A chaotically magical sequel to Howl’s Moving Castle, from the bestselling children’s author and ‘godmother of fantasy’, Diana Wynne Jones.
Charmain Baker is in over her head. Looking after Great Uncle William's tiny cottage while he's ill should have been easy, but Great Uncle William is better known as the Royal Wizard Norland and his house bends space and time. Its single door leads to any number of places - the bedrooms, the kitchen, the caves under the mountains, the past, to name but a few.
By opening that door, Charmain is now also looking after an extremely magical stray dog, a muddled young apprentice wizard and a box of the king's most treasured documents, as well as irritating a clan of small blue creatures.
Caught up in an intense royal search, she encounters an intimidating sorceress named Sophie. And where Sophie is, can the Wizard Howl and fire demon Calcifer be far behind?
About the author
Diana Wynne Jones (1934–2011) spent her childhood in Essex and began writing fantasy novels for children in the 1970s. With her unique combination of magic, humour and imagination, she enthralled generations of children and adults with her work. She won the Guardian Award in 1977 with Charmed Life, was runner-up for the Children's Book Award in 1981 and was twice runner-up for the Carnegie Medal.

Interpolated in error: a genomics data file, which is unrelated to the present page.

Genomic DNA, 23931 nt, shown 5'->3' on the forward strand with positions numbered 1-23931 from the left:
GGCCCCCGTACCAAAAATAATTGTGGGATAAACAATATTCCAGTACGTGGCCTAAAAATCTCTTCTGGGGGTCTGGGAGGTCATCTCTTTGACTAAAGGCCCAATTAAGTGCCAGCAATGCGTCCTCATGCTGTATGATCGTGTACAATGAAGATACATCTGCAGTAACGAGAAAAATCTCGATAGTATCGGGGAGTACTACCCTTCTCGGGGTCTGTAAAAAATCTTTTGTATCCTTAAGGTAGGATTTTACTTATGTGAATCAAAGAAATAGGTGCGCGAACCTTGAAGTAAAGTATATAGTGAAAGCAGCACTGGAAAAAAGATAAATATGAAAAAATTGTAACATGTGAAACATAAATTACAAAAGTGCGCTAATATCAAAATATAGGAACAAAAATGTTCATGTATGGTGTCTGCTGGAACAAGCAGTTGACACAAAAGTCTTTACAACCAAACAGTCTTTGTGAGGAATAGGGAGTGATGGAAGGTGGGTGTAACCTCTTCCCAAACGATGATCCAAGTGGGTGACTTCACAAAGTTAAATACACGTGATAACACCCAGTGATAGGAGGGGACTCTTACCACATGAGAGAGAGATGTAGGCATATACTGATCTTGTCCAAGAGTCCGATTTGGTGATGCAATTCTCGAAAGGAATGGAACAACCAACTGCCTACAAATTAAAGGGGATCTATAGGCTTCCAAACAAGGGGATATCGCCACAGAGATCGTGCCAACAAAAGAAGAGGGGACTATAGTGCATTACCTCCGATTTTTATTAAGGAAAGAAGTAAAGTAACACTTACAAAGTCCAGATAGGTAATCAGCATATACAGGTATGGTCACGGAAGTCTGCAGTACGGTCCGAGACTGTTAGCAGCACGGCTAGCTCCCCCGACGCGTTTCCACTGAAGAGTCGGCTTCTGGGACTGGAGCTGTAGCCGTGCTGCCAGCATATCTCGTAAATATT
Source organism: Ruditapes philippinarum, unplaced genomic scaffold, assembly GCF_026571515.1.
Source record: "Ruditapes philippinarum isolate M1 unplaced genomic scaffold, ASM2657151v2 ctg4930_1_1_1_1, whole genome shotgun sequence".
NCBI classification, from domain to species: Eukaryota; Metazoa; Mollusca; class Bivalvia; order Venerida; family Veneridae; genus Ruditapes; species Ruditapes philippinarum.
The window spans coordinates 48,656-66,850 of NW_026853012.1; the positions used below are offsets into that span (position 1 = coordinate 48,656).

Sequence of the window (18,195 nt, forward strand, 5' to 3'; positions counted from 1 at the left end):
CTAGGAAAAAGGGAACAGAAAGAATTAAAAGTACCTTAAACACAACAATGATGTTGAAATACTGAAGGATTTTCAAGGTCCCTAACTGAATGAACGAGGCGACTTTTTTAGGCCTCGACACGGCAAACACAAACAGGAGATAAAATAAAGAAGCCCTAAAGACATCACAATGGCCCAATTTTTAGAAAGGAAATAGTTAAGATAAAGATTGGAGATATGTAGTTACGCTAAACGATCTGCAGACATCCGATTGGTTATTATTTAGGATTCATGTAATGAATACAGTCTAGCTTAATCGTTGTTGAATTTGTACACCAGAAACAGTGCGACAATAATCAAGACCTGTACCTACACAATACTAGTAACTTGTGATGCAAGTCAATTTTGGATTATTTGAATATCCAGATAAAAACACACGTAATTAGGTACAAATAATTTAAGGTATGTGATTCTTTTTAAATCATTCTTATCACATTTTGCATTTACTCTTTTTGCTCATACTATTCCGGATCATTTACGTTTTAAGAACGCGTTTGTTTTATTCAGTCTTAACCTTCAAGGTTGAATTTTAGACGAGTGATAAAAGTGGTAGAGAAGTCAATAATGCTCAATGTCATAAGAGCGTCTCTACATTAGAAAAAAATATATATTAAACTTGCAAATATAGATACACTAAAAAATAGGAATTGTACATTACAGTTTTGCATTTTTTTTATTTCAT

Longtime fans and new readers alike will revel in Jones's self-assured return to the realm she charted in Howl's Moving Castle, a riff on English and German fairytales, and its Arabian Nights themed sequel, Castle in the Air. When bookish, utterly selfish Charmain leaves home to care for her ailing great-uncle's magical house, she surprises herself by discovering her own hidden talents and ends up helping save the kingdom of High Norland from the fearsome Lubbock. Brought up by her doting parents to be utterly "respectable" (which in her case translates to being astonishingly useless), Charmain is an unlikely heroine. Yet she easily holds center stage, even when the flamboyant Wizard Howl (of Moving Castle fame) appears midway through the novel. Beguiling enough on their own, Charmain's big and small adventures (bickering with the boy who comes to stay; attempting housework with hilarious results; mediating the disputes of the disgruntled tiny blue men who work behind the scenes) gain an added urgency thanks to the lurking menace of the Lubbock, who is easily among the scariest villains Jones has ever created. A tale to luxuriate in. Ages 12 up.
Awesome book! Ive read it over and over again!